DONNELLSON — Summer Smith isn't like most fair queens.

Smith, of Donnellson, was crowned 2018 Lee County Fair Queen Wednesday night, but she doesn't show animals at the fair. And she knows how that looks.

"It's a bit odd," she said.

Smith started 4-H in seventh grade, a full three years later than the usual fourth-grade starting point. She envisions a career in the agricultural industry, but not the kind of career you might expect.

"I'm really more interested in the sales part of it," she said.

She even plans on job shadowing for ag sales positions this summer.

"I want to experience what it's like to be a sales representative," Smith said.

But that doesn't mean Smith is unwilling to get down and dirty with the swine and the chickens. Her day typically starts around 8:30 a.m., and she stays on the Lee County Fairgrounds until about 10 p.m., handing out ribbons, encouraging kids and helping out wherever she is needed.

"I will be at every single livestock show," she said while presenting ribbons at the Thursday morning rabbit and poultry shows. "'I'm pretty used to it."

Smith wasn't the only fair queen crowned Wednesday night, but she may have been the most surprised one.

"It was really, really shocking. I definitely didn't think my name was going to get called, especially after the first and second runner-up," she said. "I realized it was actually me. It was not a joke. And I got really, really excited."

Junior Lee County Fair Queen Maren Doty showed off rabbits at the 4-H and FFA Rabbit and Small Pet Show as Smith talked. This year's fair also reinstated the positions of Little Miss Lee Country Fair and Little Mr. Lee County Fair, which had been absent since 2005. Those crowns went to 9-year-old Julia Fraise and 8-year-old Memphis Anderson.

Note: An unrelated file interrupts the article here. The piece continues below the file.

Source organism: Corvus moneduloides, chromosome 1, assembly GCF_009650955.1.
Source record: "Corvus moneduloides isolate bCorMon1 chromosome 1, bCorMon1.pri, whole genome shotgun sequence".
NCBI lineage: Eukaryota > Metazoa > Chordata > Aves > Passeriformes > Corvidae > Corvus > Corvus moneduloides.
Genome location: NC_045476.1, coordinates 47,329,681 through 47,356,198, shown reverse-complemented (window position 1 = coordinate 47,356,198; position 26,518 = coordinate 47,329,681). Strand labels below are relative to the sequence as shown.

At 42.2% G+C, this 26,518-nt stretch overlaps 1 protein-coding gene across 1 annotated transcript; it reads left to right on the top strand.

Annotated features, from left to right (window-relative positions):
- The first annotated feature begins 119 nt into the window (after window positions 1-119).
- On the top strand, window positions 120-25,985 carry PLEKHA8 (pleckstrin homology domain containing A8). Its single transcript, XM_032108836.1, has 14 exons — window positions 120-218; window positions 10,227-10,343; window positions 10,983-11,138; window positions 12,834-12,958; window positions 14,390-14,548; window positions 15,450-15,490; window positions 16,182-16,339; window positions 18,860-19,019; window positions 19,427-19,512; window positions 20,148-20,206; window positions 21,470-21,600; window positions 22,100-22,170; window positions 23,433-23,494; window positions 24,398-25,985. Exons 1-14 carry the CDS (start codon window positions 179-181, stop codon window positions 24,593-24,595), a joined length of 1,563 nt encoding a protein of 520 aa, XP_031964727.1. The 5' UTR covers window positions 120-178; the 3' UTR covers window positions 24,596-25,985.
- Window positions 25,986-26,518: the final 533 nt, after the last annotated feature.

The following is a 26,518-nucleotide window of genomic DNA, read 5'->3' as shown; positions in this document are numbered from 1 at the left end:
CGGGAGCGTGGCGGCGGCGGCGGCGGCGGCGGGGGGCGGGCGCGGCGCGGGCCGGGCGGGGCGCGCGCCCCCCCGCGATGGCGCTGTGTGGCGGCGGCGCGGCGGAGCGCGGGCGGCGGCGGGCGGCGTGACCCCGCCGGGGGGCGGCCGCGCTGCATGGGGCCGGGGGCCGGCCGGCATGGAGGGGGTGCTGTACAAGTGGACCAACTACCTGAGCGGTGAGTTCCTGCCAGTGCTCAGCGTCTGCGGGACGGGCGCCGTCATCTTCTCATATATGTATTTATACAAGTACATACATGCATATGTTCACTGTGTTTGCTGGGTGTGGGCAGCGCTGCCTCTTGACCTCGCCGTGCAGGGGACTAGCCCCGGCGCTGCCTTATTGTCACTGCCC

Sashes decorated their tiny torsos, and the miniature fair royalty followed Smith around as if she really was their queen. Smith's crown conveyed friendly authority, and her dignity and humility rubbed off on her hip-high compatriots.

"I was really excited, because when they pulled the names out, I thought it was going to be the other girl," Fraise said.

Fraise is part of the 4-H program Clover Kids, which caters to younger 4-H students who can still show off animals in a limited capacity before they reach the fourth grade. So is Anderson, but he didn't have an animal to show this year.

He's going to have a serious discussion with his grandmother about that when the fair is over.

"I'm going to talk to my grandma next year about being in the bunny show," he said.

That kind of unassisted motivation defines most 4-H and FFA students. Smith herself works three jobs — two as a lifeguard, and a summer gig packing meat at the Farmington Locker. She doesn't get paid for her position as fair queen, and actually loses money to pursue her agricultural passion.

"I took a week off from my job so I could be here," he said.

Smith has her toes in everything, from show choir to FFA. She doesn't bemoan the lack of free time, though.

Quite the opposite.

"I love being busy. I can't sit still," she said.